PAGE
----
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Big Data is “the next frontier for innovation, competition, and productivity,” says McKinsey & Company. But companies and executives rushing into data collection and analysis expecting immediate payoffs are bound to be disappointed. Most companies are years away from being able to effectively profit from data—and not simply for a lack of technology. Instead, at least three entrenched challenges need to be addressed before Big Data can have real impact.   More

E-Commerce Techonomy Events

Shutterstock’s Jon Oringer on Data, Disruption, and Network Effects

Photo by William Hereford

At its core, our stock photography agency, Shutterstock, is a technology company. Forty percent of our nearly 300 employees are technologists—programmers, product specialists, and data scientists. People all over the world depend on us every day for images, videos, and instruction, or as a source of income for licensing their own creative work. But we’re essentially in the business of building two-sided marketplaces that are driven by network effects. Our business leverages data and network-effect mechanics to disrupt and grow.   More

Global Tech Techonomy Events

Data and Crisis: The Information Revolution in Humanitarian Response

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Almost nothing makes gathering robust information harder than a natural disaster. But new services and infrastructure emerging globally promise to revolutionize humanitarian response. The edge of the network is alive with open-source technologies, open data, mobile and social computing, cloud services, open GIS, microblogging, sensing, homemade unmanned aerial vehicles, open analytics, and visualization. These will all contribute to a revolution in humanitarian and development affairs over the next 10-15 years.   More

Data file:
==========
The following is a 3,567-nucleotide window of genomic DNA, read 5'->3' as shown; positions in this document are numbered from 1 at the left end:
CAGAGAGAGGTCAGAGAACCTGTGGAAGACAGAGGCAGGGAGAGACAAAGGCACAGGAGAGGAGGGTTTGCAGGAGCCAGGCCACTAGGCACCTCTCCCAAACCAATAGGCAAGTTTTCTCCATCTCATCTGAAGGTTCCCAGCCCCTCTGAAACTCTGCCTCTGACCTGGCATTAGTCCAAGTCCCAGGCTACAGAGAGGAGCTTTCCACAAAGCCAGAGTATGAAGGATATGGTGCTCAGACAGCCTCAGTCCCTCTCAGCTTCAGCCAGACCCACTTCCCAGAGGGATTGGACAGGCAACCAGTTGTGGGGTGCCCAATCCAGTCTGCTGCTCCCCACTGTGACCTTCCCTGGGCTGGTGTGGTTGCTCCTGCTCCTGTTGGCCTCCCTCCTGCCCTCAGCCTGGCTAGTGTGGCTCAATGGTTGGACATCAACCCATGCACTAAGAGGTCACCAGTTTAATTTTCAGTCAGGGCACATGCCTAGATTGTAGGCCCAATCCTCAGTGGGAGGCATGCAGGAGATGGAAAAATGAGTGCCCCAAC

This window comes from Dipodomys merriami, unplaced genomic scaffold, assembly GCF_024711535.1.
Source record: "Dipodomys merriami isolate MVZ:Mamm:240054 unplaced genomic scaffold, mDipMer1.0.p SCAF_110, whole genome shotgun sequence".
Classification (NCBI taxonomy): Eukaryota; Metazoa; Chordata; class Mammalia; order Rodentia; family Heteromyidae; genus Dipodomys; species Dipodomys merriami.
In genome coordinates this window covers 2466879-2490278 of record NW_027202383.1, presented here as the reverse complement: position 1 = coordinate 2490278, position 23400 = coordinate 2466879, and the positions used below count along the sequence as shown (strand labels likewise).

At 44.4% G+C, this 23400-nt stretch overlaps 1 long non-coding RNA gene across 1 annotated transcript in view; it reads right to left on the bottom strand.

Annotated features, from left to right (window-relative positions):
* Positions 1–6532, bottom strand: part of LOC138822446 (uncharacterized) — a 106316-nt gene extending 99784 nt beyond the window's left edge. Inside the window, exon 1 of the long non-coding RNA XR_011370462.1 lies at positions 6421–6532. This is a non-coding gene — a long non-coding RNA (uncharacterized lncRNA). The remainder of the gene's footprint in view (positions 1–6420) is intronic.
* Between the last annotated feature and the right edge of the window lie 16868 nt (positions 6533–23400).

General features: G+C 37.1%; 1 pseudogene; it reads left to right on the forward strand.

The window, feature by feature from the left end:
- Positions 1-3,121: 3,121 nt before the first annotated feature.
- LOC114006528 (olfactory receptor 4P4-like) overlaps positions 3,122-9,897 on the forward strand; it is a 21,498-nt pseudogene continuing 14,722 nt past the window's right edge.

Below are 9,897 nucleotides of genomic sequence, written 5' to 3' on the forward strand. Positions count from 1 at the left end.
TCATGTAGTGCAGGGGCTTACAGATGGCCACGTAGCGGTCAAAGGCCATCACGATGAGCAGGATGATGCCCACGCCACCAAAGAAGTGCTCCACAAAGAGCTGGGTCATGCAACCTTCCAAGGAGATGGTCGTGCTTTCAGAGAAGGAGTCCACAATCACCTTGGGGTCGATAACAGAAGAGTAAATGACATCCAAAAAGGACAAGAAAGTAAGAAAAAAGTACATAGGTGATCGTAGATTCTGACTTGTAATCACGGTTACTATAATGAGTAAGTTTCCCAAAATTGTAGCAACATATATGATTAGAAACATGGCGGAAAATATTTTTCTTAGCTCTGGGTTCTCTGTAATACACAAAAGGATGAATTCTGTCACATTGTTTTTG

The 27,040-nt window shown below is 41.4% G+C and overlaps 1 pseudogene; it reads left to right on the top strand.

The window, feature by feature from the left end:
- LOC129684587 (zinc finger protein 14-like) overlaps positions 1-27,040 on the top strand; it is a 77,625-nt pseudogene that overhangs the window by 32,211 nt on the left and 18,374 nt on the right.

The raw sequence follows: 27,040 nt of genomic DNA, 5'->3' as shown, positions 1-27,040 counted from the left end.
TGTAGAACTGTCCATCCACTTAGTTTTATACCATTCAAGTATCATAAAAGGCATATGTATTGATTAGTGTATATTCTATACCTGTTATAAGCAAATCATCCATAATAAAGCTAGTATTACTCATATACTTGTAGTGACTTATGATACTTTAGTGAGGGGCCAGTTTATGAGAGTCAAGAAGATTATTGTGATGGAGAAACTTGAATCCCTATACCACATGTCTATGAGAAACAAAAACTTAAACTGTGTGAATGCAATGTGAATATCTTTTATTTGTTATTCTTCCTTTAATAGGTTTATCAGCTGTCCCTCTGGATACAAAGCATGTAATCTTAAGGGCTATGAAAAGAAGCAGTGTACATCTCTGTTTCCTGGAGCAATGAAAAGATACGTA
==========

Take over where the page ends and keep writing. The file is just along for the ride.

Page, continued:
Partner Insights Techonomy Events

Ericsson: Mobility Report Tracks Global Interconnectedness

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This report is more than a bunch of stats about cellphones. It is a window into the transformation of our planet. The growing interconnectedness of the human race is a historic turn. We are entering an era of inclusiveness, in which the vast billions of humanity, most of them heretofore sequestered in their villages away from progress, from health, from education and information, and critically, from earning power, are suddenly being thrust into the thick of the global economy.   More

Global Tech

Weibo: Google’s Schmidt Eyes China Gadget Market

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The microblogging realm has been buzzing these past few days with speculation on a brief China visit late last week by Google Chairman Eric Schmidt, who checked out counterfeit goods at a gadget market in Beijing’s Zhongguancun high-tech area. Equally interesting was the inclusion in Schmidt’s group of two former Google executives who now work for Xioami, the fast-rising smartphone maker that hopes to someday become China’s equivalent of Apple.   More

Cities Techonomy Events

Open Sourcing the Neighborhood

Williamsburg, Brooklyn. (Image via Shutterstock)

Rapid change in cities creates highly legible moments: the material reality of new buildings, expanding transport systems, modest shops replaced by luxury shops and modest middle-classes displaced by the rich professional class, or a bike-path where there had been none. And when rapid change happens simultaneously in several cities with at least some comparable conditions, it makes it possible to see how diverse the spatial outcomes can be in spite of similar underlying dynamics, such as the rise of mega-structures or of one-way streets.   More